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Tougher penalties for privacy breaches

The Government has recently announced its intention to reform Australia’s privacy law regime and increase the penalties applicable to entities that breach their obligations under the Privacy Act.

The proposal involves bolstering the resources and powers of the Office of the Australian Information Commissioner (OAIC), and many commentators are expecting this may herald a more aggressive stance from the OAIC as it monitors compliance of entities subject to the Privacy Act.

The amendments that are proposed include:

• an increase to the maximum penalty for serious and repeated breaches to the highest of: $10 million; three times the value of any benefit obtained through the misuse of the personal information; or 10% of the entity’s annual domestic turnover;

• new power for the OAIC to issue infringement notices relating to minor breaches with fines of up to $63,000 for companies and $12,600 for individuals;

• new power for the OAIC to publicise specific breaches and notifying individuals who are affected;

• an obligation for social media and online platform companies to ceases using or disclosing the personal information of individuals upon their request; and

• certain additional rules to protect the personal information of children and other vulnerable groups.

The amendments are scheduled for consultation in the second half of this year. If passed, the tougher penalties together with OAIC’s new power to publicise specific breaches may significantly increase the financial and reputational risks of failing to comply with your privacy obligations.

The Government’s announcement serves as an important reminder for all entities subject to the Privacy Act to ensure appropriate information-handling measures, systems and processes are in place.

At Motus Legal, we have assisted many of our clients in complying with their privacy obligations. Get in touch with us if we can help you too.

ASIC provides further guidance on ICOs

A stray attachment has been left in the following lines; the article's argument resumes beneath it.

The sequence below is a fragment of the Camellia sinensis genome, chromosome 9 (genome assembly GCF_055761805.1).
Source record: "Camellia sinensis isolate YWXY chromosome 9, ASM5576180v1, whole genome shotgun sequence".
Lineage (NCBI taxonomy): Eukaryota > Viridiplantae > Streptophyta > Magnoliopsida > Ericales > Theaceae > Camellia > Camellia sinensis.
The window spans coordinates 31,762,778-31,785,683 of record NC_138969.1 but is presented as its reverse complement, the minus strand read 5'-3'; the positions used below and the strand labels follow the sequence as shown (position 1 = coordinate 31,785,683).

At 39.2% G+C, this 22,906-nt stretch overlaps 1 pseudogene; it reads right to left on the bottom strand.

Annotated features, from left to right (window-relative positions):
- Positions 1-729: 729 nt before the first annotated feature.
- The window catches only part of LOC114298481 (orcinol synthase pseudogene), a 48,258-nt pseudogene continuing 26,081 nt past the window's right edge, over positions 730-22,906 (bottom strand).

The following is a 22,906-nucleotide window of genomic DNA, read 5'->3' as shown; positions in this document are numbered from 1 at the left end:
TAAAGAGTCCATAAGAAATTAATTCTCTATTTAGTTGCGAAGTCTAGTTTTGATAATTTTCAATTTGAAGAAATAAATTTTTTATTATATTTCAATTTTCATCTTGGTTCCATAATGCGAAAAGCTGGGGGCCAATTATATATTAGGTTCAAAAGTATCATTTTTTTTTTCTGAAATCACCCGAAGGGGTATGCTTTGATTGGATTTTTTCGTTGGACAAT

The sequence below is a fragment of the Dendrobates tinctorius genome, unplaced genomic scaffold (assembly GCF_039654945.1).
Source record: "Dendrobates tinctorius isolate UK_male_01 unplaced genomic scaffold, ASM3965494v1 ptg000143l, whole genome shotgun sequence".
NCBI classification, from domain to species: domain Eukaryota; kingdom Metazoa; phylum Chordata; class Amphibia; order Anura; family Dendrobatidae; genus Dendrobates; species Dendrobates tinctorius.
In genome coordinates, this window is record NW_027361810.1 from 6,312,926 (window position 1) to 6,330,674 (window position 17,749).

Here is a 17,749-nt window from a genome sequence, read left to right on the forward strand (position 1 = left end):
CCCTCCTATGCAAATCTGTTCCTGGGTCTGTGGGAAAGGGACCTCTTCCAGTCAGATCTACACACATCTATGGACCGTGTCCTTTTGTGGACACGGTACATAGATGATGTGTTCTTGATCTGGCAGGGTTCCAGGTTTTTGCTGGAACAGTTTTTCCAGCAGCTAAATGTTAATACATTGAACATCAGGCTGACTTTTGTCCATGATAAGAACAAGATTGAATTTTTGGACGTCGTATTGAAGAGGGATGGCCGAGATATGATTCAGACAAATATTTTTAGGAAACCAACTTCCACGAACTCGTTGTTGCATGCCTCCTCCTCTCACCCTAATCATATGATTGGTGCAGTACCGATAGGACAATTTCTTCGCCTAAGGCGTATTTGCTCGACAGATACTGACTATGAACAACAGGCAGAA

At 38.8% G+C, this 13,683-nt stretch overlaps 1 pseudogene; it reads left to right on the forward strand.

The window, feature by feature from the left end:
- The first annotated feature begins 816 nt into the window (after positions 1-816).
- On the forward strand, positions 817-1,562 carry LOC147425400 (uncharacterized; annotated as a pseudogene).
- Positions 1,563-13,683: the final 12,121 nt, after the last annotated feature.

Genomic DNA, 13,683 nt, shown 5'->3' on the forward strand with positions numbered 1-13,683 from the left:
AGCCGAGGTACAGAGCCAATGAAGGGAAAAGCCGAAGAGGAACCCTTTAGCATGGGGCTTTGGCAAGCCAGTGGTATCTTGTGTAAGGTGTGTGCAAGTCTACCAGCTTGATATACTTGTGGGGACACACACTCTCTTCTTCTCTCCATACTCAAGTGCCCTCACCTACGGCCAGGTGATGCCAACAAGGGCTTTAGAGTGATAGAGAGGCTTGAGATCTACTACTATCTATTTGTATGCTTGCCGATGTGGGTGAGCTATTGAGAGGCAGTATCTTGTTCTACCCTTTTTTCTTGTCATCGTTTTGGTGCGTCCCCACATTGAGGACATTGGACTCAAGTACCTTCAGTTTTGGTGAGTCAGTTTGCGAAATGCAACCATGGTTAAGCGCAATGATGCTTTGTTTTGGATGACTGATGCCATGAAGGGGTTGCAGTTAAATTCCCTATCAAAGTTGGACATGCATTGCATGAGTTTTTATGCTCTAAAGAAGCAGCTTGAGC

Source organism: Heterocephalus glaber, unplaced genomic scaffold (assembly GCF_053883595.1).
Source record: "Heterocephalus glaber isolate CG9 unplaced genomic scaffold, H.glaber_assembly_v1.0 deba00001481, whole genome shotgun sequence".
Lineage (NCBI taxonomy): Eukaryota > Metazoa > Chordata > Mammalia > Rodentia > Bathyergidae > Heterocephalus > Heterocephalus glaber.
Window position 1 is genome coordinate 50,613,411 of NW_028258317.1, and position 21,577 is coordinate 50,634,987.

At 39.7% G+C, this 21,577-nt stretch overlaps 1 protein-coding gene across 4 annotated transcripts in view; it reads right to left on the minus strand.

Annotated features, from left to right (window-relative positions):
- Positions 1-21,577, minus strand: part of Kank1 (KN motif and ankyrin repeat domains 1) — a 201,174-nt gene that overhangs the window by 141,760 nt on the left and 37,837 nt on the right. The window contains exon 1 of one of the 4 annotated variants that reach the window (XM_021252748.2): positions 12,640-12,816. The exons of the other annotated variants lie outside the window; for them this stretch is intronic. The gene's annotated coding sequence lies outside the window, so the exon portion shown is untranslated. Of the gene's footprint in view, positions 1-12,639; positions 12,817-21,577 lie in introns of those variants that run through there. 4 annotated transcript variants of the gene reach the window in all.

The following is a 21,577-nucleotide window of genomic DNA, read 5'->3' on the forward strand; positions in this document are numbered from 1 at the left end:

ASIC have released further insight into their stance on, and treatment of, initial coin offerings (“ICOs”) and crypto-assets.

As we have previously mentioned in earlier posts, ASIC’s Information Sheet 225 provides guidance on what obligations may apply to an ICO under the Corporations Act, including when an ICO may be considered to be:

·        an interest in a managed investment scheme;

·        a share in a company;

·        a derivative; and

·        a non-cash payment facility.

Misleading and deceptive conduct

ASIC have recently updated this Information Sheet to stress the prohibition under Australian law relating to misleading and deceptive conduct, and to provide some clarity on how ASIC will apply these laws in the ICO/crypto-asset space.

ASIC notes that the application of certain prohibitions against misleading and deceptive conduct may depend on whether or not the ICO/crypto-asset is a ‘financial product’ under the Corporations Act.  However, it is important to be aware that even if the ICO/crypto-asset is not such a ‘financial product’ under the Corporations Act, the prohibitions against misleading and deceptive conduct under the Australian Consumer Law must still be complied with.

ASIC have provided some helpful examples to assist in understanding what kinds of conduct may be prohibited under these laws, such as:

·        the use of social media to generate the appearance of a greater level of public interest in an ICO;

·        undertaking or arranging for a group to engage in trading strategies to generate the appearance of a greater level of buying and selling activity for an ICO or a crypto-asset;

·        failing to disclose adequate information about the ICO; or

·        suggesting that the ICO is a regulated product or the regulator has approved the ICO if that is not the case.